Brendan Grylls also gave us a really powerful presentation on housing pressures and warned us about what had happened in the Pilbara. Massive mining-led growth as a template for what we're experiencing and perhaps what we need to avoid. So, social housing models might be well-established, but where do we go beyond that for workers? How do we avoid those damaging boom and bust cycles for service workers? And the answer in the Pilbara was the service worker housing program where rents could be managed separately to the market. Brendan also introduced the concept of lifestyle villages for service workers. Brendan made the powerful point that the market wasn't normal and when that happens, it doesn't attract normal levels of investments. So, it requires robust policy approaches to ensure that we don't lose service workers via a completely unfettered housing market.

Peter Vlatko, General Manager of Cobar Shire Council talked about issues around employer engagement in growth issues. Large employers and projects want the people, but they're not so invested in ensuring that they remain in communities. He pointed to difficult social issues where the miners are welcomed, whether they become part of the community, social and economic structure. And if miners are flying in or flying out or busing or busing out, that doesn't happen. So, local governments need to work really hard to try to bring those people into the community without developing mining camps.

Session 3

In our Innovations Session, Tom O'Dea from the NBN talked to us about digital infrastructure, now recognized as critical as roads and water. The potential upgrade paths are evolving constantly, including the sky muster satellite. And again, we heard about a huge amount of network investment, $4.5 billion worth of it coming to enable more Australians to access higher speed. He says 75% of people in fixed-line networks should be able to do so. We could all have an average of up to 30 connected devices in our homes in the next decade. So, it's critical for business, but a strong personal expectation for building regional communities.

Nick Lane told us that it takes around three years for people to fully settle into their new communities. And he pointed to the need for available transition housing so that people who do come to the regions can build relationships and decide to stay. It takes a long time, he said, to meet the rising demand, but coupled with that is a sustained infrastructure boom that gives us huge opportunities for social and economic uplift. Riverina alone has many, many millions of dollars in the infrastructure pipeline with more than 7,000 jobs attached to it and that needs capacity. There need to be workers to build everything that's associated with that infrastructure. If we're without the capacity, we miss out on opportunities, we create stressful and difficult situations for the existing workforce and reminding ourselves that existing regional populations are aging. So, let's not repeat the mining boom issues that are so well outlined by Brendan and Peter. We need housing to be a critical factor in the planning processes as the boom gathers speed.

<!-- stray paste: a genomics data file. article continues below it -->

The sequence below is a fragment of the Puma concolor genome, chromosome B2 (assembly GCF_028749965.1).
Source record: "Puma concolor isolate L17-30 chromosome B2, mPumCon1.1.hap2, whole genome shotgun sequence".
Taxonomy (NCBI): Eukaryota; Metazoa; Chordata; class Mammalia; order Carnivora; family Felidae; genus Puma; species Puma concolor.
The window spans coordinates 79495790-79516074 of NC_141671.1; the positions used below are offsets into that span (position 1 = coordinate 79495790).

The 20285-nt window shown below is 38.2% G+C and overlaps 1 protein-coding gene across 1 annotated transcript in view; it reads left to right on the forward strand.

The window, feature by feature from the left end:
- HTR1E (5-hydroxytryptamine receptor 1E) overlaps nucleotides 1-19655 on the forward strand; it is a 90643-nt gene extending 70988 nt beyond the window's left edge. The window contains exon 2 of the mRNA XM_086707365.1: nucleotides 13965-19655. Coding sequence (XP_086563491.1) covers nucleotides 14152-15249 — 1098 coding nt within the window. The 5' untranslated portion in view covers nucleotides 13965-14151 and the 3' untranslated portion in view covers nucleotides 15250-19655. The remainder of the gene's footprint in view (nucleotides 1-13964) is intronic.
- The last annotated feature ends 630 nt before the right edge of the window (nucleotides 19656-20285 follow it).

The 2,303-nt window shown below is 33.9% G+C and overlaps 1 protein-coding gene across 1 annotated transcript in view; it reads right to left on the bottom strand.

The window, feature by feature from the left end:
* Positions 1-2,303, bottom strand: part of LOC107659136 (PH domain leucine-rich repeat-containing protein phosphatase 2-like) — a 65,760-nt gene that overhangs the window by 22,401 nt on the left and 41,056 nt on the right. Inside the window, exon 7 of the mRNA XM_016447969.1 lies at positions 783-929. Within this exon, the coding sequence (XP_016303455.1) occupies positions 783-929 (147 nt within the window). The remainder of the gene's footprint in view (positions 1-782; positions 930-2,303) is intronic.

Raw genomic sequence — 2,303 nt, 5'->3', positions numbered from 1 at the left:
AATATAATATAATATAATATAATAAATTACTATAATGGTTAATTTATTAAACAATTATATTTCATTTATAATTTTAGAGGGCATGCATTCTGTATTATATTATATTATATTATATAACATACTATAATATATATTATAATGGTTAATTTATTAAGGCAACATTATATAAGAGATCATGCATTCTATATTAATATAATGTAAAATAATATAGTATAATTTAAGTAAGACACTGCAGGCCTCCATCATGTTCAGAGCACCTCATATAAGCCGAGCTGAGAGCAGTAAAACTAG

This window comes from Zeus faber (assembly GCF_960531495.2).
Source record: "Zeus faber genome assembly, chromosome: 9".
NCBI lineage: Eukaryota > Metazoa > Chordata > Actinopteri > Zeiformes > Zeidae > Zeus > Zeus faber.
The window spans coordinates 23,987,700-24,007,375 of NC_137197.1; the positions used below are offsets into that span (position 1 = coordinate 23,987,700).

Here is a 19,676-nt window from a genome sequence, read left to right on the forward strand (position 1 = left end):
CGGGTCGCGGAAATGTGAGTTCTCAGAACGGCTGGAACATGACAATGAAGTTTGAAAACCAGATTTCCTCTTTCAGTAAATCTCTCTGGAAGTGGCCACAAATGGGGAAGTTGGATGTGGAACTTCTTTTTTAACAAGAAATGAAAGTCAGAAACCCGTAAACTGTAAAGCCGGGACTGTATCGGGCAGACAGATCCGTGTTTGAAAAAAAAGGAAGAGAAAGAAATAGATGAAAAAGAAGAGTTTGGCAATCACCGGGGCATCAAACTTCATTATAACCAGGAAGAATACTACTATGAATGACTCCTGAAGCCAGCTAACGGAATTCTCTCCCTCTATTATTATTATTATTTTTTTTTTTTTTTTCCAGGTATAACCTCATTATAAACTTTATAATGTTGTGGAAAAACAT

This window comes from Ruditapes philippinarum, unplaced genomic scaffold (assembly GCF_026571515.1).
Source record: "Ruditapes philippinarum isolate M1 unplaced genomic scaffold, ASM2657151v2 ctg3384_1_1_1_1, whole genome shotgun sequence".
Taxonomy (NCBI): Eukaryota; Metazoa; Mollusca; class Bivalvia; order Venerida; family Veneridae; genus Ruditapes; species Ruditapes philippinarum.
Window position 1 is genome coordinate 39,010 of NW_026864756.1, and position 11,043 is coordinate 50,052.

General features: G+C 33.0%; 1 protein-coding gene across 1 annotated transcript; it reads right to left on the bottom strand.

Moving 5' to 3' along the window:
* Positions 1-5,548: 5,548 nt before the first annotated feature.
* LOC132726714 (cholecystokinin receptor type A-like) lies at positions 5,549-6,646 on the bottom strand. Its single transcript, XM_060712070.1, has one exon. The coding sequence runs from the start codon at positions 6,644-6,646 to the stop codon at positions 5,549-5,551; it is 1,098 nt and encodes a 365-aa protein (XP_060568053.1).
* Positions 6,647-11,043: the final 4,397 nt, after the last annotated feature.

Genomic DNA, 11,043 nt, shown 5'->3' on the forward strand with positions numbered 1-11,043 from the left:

Catherine Brazier talked to us about efficient environmentally sustainable opportunities for well-designed prefabricated homes, not what you would have thought of in the past. We're talking construction on steel frames with double glazing insulation, so much more attractive as an option. And it also responds to the skill shortage we've been hearing about. It's a small part of the construction industry, but growing fast with plenty of opportunities for not just houses, but also other sustainable buildings and facilities for communities.

And we also heard from Tony Balding about the possibilities for resilient housing that meets particular needs but is well-made and it's efficient, particularly for people who've been through disasters. He mentioned an eight-hour install with building methods for a house, plus a granny flat, painters inside within weeks. The capacity for adaption to extreme fire zones, meeting insurance requirements, and that in turn makes refinancing and rebuilding for disaster recovery more possible.

Session 4

Our final session was challenging the norm. We started with Garry Fielding, who talked to us about the search for solutions within the New South Wales planning system, including identifying the issues and trends in regional communities. The act of search for solutions for greater housing choice, supply, and affordability are being identified in regional New South Wales. We expect that report in October this year, but Gary said the impact of very little rental availability is abundantly clear in many regional areas. Housing stress and the following pressures are growing rapidly. And that includes social pressures too. Where do you find social housing, for example? Where do you find crisis accommodation in this demand heavy market, especially when the pipeline is slow to respond? And added to this there is the issue around the stock itself, is unlocking new sites always the answer? Not necessarily.

David Fisher, CEO of Housing Plus also stressed to us just recently how difficult this all becomes when there are 1.4 million people in some form of housing stress right now, and by affordable housing, he means housing 20% below the market average. Where then do we put people who need refuge? People, who need emergency accommodation? He pointed out that community housing providers are charitable. They don't pay GST or land tax or stamp duty. So, collaborating with them regarding community housing makes it possible to achieve good solutions for your community efficiently and effectively. There are 50,000 people on the waiting list and growing, nothing will be solved by a single agency, but that collaboration with community housing providers does mean that there are economic benefits and that's in construction, in securing workforce, in all the issues that we've been talking about.